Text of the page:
The president vowed to punish those responsible for the deaths, but on Wednesday, Mar. 29, he accused the media of "sensationalism" and "trafficking in human suffering." @El_Universal_Mx/Twitter/

Mexico's President Andrés Manuel Lopez Obrador has shown support for the country's armed forces days after an independent panel accused the Mexican military of being complicit in the disappearance of 43 students from Ayotzinapa Rural Teachers' College.

Obrador said during a press conference on Thursday that it was untrue that the Mexican military had created obstacles in the investigation related to the 2014 incident, which is now known as the disappearance of the Ayotzinapa 43.

Talking about the report related to one of the most notorious human rights cases in Mexico's history, the president said it's not true the "navy and the army aren't helping."

"If progress has been made, it's precisely because of the cooperation of the navy and the army," Obrador, who promised to clear up the case when he took office in 2018, said, as reported by Al Jazeera.

He also noted that 115 people, including retired general Jose Rodriguez, have already been detained in connection with the case.

According to Obrador, what's "most important now is the search for the missing youths."

His comments come after the Interdisciplinary Group of Independent Experts (GIEI) said on Tuesday that officials from Mexico's army and navy, as well as police agencies and intelligence services, knew the location of the 43 students.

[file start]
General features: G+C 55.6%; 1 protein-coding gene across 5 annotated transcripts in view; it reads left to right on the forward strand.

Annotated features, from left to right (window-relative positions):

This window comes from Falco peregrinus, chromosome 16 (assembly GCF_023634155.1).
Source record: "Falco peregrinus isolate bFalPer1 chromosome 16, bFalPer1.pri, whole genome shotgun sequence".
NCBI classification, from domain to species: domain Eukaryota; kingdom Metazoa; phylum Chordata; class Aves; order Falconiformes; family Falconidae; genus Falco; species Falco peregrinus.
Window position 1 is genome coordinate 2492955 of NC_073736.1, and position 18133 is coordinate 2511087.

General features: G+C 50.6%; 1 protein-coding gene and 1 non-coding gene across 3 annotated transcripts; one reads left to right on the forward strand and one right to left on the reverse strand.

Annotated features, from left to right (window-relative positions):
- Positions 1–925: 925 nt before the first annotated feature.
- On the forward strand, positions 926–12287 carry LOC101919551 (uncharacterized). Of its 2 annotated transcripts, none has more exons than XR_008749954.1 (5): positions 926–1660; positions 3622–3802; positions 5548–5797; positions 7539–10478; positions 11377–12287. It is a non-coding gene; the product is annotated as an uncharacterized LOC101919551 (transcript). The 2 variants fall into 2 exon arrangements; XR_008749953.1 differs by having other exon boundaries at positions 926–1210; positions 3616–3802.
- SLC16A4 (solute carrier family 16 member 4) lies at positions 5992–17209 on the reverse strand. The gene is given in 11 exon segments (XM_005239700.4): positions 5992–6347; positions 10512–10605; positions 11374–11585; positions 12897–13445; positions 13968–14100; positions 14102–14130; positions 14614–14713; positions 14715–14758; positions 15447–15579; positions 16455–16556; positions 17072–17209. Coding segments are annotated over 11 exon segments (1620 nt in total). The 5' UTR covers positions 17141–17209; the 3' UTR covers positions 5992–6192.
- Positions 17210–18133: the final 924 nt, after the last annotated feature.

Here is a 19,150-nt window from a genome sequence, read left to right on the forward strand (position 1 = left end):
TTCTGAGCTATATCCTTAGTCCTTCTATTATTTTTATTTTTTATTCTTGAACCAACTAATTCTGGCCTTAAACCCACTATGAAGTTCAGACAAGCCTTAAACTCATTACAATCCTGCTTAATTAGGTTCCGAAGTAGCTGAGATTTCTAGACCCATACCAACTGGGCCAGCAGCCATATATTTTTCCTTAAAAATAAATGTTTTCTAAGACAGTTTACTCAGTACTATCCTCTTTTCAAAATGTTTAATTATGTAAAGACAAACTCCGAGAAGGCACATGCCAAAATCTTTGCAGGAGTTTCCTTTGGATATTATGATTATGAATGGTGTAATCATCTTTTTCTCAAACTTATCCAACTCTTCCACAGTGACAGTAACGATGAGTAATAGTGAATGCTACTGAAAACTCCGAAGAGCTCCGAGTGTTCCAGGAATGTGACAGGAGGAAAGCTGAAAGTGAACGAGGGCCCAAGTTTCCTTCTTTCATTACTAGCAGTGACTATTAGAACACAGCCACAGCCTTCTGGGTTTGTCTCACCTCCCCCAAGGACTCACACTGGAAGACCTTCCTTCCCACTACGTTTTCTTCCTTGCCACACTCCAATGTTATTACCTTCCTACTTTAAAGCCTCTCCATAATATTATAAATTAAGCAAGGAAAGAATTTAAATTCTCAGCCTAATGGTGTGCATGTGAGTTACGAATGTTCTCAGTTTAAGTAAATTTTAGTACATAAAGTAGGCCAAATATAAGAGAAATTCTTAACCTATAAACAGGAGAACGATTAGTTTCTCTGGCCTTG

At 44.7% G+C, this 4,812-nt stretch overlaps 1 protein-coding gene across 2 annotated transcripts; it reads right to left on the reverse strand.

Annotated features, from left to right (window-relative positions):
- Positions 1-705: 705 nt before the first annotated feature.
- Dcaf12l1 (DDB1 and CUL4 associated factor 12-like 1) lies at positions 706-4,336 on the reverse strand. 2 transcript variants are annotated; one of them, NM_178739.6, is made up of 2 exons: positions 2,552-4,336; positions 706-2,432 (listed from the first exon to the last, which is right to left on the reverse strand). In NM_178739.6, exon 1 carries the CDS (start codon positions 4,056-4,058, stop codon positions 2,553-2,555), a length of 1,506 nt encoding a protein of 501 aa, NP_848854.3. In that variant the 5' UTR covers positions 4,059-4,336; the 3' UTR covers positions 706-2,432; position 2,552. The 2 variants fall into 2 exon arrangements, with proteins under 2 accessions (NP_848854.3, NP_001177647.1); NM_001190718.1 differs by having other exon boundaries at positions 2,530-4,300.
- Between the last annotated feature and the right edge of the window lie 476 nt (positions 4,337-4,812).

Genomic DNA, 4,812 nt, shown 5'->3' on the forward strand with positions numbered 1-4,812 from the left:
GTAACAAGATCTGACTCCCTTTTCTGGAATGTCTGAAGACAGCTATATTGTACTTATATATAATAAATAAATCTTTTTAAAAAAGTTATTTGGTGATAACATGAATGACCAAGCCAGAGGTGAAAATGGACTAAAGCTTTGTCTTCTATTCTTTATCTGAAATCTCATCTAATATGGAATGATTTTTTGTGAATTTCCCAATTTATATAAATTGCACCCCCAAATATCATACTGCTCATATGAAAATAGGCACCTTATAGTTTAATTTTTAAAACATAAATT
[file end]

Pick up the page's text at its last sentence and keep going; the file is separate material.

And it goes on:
The GIEI added that the Mexican security forces had withheld key information. Meanwhile, the panel accused them of obstructing investigative efforts and using torture to get hands-on false testimonies.

Before the group's sixth and final fact-finding report was released, GIEI member Carlos Beristain said, "They all collaborated to make them (the students) disappear."

The panel also tweeted about the case, saying, "The obstacles to access to broader levels of information in investigations of serious human rights violations, as is the case now after an important initial opening, shows impunity and resistance to change."

The GIEI's findings were also backed by the Mexico office of the United Nations High Commissioner for Human Rights. It said it regretted that the "armed forces have not provided all the information requested by the GIEI," which was needed to work on the case.

The students had been traveling on buses through Iguala for a protest in Mexico City when they went missing on Sept. 26, 2014.

Even though the remains of only three students have been formally identified, they are all presumed dead.

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